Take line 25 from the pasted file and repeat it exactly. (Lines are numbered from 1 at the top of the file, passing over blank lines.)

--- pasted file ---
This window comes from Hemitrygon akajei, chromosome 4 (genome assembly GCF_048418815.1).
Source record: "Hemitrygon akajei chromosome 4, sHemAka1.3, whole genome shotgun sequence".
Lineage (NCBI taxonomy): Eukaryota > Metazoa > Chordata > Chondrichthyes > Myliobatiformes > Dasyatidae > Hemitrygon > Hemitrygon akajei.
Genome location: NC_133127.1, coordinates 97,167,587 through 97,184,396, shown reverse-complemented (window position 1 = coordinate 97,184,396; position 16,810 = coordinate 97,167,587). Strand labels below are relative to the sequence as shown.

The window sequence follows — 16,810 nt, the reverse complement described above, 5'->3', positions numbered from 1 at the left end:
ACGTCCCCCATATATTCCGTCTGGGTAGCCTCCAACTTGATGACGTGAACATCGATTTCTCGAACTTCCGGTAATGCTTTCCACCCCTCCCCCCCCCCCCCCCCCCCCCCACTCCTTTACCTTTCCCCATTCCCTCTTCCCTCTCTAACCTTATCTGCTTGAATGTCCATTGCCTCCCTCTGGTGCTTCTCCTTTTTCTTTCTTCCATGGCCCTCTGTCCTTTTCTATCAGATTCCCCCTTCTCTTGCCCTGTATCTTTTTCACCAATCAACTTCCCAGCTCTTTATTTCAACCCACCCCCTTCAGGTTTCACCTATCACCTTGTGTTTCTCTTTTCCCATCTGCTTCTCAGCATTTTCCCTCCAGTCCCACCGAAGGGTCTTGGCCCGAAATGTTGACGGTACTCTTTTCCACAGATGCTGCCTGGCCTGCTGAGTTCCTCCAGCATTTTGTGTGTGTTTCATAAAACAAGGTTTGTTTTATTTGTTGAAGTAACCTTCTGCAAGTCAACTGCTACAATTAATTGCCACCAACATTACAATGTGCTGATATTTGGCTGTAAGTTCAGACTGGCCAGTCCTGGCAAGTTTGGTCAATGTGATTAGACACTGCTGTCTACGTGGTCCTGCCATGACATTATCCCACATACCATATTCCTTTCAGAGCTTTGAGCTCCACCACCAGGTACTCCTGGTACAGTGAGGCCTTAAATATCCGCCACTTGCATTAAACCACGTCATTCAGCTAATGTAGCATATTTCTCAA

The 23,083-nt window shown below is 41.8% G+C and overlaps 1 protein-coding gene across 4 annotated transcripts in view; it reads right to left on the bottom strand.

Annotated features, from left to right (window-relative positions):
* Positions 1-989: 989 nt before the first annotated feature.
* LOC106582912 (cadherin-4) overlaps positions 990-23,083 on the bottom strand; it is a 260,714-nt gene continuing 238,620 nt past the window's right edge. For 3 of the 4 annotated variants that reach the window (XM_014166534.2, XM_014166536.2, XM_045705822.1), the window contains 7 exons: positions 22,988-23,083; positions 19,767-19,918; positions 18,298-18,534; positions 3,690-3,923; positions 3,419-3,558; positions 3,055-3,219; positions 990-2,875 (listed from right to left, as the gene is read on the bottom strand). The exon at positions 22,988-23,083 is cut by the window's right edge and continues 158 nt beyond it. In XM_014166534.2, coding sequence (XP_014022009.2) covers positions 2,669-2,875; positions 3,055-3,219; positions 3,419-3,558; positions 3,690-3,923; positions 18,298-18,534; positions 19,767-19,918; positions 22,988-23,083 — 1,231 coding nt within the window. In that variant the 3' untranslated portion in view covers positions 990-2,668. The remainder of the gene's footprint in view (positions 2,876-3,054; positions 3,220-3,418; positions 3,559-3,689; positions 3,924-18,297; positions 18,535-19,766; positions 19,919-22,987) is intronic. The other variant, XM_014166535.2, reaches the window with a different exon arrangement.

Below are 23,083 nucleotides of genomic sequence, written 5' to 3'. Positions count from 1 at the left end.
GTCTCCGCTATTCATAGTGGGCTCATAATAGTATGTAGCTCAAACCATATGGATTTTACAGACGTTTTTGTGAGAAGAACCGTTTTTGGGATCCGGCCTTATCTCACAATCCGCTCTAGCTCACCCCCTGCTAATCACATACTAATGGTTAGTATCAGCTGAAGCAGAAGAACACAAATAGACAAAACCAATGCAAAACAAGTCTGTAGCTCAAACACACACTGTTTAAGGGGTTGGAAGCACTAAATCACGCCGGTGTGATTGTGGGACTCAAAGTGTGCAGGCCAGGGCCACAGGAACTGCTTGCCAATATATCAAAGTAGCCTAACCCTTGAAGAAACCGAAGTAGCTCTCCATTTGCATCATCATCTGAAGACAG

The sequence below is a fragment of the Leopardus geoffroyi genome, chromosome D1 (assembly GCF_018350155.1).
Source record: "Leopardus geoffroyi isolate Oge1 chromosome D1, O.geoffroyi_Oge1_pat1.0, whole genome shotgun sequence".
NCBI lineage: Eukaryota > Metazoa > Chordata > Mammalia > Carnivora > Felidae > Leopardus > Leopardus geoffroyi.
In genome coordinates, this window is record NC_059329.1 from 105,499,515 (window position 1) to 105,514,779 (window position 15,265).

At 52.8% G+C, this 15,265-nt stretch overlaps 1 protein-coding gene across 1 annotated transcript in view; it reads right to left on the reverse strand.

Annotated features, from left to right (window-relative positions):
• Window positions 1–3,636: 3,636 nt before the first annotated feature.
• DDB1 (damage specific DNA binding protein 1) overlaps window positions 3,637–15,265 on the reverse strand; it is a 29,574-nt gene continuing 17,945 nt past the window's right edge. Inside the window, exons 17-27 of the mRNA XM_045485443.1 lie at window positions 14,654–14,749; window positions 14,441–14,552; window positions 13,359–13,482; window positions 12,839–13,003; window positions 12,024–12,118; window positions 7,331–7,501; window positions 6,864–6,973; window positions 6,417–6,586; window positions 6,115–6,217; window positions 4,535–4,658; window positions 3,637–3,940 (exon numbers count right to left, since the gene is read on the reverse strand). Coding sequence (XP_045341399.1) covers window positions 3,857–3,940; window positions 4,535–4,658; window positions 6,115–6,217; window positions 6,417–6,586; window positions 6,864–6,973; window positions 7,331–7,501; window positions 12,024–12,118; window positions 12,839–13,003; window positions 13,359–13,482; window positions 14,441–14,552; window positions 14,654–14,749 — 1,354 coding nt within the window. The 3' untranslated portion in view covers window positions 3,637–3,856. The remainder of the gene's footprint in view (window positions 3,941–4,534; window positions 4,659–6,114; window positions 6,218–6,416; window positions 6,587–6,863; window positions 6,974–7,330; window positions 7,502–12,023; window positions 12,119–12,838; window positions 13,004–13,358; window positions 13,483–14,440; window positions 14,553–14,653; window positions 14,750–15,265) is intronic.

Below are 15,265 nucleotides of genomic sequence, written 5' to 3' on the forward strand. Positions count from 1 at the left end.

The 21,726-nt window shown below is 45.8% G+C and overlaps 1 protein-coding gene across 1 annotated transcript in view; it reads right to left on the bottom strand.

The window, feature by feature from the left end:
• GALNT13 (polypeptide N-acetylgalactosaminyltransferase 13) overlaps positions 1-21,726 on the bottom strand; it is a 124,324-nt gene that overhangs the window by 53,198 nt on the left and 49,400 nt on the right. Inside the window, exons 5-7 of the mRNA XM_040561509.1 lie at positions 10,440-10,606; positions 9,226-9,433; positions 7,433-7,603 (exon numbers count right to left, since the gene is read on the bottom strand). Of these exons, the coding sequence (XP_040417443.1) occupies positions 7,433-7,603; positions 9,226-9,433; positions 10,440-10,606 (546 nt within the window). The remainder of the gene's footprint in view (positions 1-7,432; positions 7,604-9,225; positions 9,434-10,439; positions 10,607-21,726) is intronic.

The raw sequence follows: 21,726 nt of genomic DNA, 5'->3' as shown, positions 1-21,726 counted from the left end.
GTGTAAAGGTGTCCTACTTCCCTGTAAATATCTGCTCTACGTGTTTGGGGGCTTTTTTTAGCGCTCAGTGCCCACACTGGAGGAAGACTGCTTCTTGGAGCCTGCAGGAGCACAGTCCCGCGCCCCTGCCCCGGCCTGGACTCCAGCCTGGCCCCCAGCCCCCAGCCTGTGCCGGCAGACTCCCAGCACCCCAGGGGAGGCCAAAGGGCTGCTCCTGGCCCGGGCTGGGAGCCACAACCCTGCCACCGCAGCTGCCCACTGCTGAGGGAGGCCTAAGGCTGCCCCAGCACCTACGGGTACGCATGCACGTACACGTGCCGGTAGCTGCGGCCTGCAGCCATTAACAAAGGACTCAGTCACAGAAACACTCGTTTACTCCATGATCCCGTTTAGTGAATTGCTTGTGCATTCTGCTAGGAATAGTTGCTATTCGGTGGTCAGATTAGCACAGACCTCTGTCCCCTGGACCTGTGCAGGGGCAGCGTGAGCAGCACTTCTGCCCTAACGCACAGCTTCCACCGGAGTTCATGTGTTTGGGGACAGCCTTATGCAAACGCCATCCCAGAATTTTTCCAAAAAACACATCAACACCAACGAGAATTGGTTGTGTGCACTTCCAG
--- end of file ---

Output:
The raw sequence follows: 21,726 nt of genomic DNA, 5'->3' as shown, positions 1-21,726 counted from the left end.